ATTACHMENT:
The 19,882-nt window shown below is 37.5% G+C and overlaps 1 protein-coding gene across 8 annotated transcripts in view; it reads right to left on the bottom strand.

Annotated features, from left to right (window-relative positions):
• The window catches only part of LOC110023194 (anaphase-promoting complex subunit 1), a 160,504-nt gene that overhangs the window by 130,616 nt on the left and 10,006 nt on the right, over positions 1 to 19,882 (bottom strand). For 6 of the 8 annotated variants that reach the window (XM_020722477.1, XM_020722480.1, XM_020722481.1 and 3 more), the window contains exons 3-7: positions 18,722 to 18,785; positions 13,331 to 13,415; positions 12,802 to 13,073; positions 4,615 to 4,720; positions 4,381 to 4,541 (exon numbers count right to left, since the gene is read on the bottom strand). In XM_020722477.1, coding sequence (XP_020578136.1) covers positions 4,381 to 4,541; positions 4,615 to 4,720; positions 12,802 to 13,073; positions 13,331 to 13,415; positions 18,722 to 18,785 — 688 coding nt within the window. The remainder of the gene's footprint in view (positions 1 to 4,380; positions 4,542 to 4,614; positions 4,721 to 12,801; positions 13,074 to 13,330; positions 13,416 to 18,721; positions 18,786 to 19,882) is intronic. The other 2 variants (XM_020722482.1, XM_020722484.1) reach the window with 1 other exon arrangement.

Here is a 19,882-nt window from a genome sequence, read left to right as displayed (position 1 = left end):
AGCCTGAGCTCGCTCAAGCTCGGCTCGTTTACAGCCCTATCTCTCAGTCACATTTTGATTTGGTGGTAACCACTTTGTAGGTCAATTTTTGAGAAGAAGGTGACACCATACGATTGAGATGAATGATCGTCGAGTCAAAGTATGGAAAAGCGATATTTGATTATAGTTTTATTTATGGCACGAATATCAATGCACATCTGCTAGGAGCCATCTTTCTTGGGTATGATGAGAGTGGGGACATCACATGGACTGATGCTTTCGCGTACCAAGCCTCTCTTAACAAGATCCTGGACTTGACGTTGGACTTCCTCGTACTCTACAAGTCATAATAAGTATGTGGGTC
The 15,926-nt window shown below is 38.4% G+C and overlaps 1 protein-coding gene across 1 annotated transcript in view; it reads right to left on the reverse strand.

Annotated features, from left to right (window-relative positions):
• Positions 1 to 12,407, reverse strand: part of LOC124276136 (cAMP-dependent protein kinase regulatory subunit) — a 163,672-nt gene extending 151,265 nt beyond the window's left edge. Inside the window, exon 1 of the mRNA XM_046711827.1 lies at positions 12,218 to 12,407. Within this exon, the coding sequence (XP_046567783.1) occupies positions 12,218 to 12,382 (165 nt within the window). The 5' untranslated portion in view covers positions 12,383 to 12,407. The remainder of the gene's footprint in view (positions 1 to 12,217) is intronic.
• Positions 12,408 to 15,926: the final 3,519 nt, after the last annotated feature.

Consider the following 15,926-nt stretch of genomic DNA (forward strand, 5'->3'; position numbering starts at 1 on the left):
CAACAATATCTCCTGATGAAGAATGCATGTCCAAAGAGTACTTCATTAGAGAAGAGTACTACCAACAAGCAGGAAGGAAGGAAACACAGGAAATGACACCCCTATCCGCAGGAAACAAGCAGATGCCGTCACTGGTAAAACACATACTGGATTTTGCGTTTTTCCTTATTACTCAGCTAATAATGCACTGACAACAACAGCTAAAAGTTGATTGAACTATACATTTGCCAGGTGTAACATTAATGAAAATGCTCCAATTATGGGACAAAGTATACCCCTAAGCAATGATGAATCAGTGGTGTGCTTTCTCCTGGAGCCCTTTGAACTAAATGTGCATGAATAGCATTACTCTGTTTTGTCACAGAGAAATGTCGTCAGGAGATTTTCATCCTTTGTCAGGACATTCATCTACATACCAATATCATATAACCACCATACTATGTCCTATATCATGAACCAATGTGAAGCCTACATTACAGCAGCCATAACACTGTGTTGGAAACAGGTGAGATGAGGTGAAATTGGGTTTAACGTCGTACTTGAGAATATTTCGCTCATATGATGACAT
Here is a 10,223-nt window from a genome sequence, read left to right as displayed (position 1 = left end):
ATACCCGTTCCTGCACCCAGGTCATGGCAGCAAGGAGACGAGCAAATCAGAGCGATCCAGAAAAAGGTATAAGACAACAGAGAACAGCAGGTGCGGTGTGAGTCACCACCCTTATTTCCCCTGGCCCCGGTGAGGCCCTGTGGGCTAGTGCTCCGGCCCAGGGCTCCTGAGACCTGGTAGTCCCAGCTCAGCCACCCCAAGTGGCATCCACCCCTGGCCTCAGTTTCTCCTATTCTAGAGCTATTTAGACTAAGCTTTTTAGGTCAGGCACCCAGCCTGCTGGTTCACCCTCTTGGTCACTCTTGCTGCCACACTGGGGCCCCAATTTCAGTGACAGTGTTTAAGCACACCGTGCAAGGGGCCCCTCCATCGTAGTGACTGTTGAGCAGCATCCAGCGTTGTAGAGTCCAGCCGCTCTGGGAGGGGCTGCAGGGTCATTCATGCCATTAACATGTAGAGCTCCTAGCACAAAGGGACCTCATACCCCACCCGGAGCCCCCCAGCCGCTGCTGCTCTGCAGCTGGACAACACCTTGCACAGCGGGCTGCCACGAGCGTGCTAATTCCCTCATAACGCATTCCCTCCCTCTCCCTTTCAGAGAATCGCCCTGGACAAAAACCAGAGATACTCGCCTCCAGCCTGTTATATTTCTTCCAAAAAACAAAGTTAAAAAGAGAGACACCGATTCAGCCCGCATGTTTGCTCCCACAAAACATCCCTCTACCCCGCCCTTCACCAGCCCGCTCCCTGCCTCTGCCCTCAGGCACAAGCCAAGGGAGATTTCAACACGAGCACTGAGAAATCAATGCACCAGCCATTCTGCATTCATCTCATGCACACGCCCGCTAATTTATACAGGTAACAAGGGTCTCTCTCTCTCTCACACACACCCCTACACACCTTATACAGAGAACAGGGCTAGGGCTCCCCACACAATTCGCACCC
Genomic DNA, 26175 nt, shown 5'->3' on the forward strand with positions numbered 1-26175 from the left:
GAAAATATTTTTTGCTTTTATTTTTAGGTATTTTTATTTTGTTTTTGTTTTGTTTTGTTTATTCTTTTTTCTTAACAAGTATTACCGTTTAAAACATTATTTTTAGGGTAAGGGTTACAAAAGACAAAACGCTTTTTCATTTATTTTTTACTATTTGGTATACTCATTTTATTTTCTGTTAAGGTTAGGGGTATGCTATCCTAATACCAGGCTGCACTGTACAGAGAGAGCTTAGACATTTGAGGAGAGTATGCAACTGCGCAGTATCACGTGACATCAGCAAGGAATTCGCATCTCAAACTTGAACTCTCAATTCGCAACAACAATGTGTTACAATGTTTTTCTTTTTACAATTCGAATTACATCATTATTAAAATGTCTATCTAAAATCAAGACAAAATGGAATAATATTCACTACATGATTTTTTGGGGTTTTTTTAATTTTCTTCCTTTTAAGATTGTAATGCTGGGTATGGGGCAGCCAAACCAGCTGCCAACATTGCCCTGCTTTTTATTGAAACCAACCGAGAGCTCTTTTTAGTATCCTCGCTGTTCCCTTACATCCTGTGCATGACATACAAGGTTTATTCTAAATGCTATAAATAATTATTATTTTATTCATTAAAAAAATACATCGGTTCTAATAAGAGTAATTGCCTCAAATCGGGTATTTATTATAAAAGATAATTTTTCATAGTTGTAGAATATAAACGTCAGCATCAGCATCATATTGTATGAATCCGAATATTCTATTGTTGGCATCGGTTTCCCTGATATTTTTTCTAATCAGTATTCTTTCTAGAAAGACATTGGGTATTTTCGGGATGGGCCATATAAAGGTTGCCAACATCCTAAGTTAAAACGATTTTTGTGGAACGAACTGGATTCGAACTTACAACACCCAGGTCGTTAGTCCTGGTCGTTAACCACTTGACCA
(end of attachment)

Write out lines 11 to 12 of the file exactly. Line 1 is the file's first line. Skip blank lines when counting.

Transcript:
CAACAATATCTCCTGATGAAGAATGCATGTCCAAAGAGTACTTCATTAGAGAAGAGTACTACCAACAAGCAGGAAGGAAGGAAACACAGGAAATGACACCCCTATCCGCAGGAAACAAGCAGATGCCGTCACTGGTAAAACACATACTGGATTTTGCGTTTTTCCTTATTACTCAGCTAATAATGCACTGACAACAACAGCTAAAAGTTGATTGAACTATACATTTGCCAGGTGTAACATTAATGAAAATGCTCCAATTATGGGACAAAGTATACCCCTAAGCAATGATGAATCAGTGGTGTGCTTTCTCCTGGAGCCCTTTGAACTAAATGTGCATGAATAGCATTACTCTGTTTTGTCACAGAGAAATGTCGTCAGGAGATTTTCATCCTTTGTCAGGACATTCATCTACATACCAATATCATATAACCACCATACTATGTCCTATATCATGAACCAATGTGAAGCCTACATTACAGCAGCCATAACACTGTGTTGGAAACAGGTGAGATGAGGTGAAATTGGGTTTAACGTCGTACTTGAGAATATTTCGCTCATATGATGACAT
Here is a 10,223-nt window from a genome sequence, read left to right as displayed (position 1 = left end):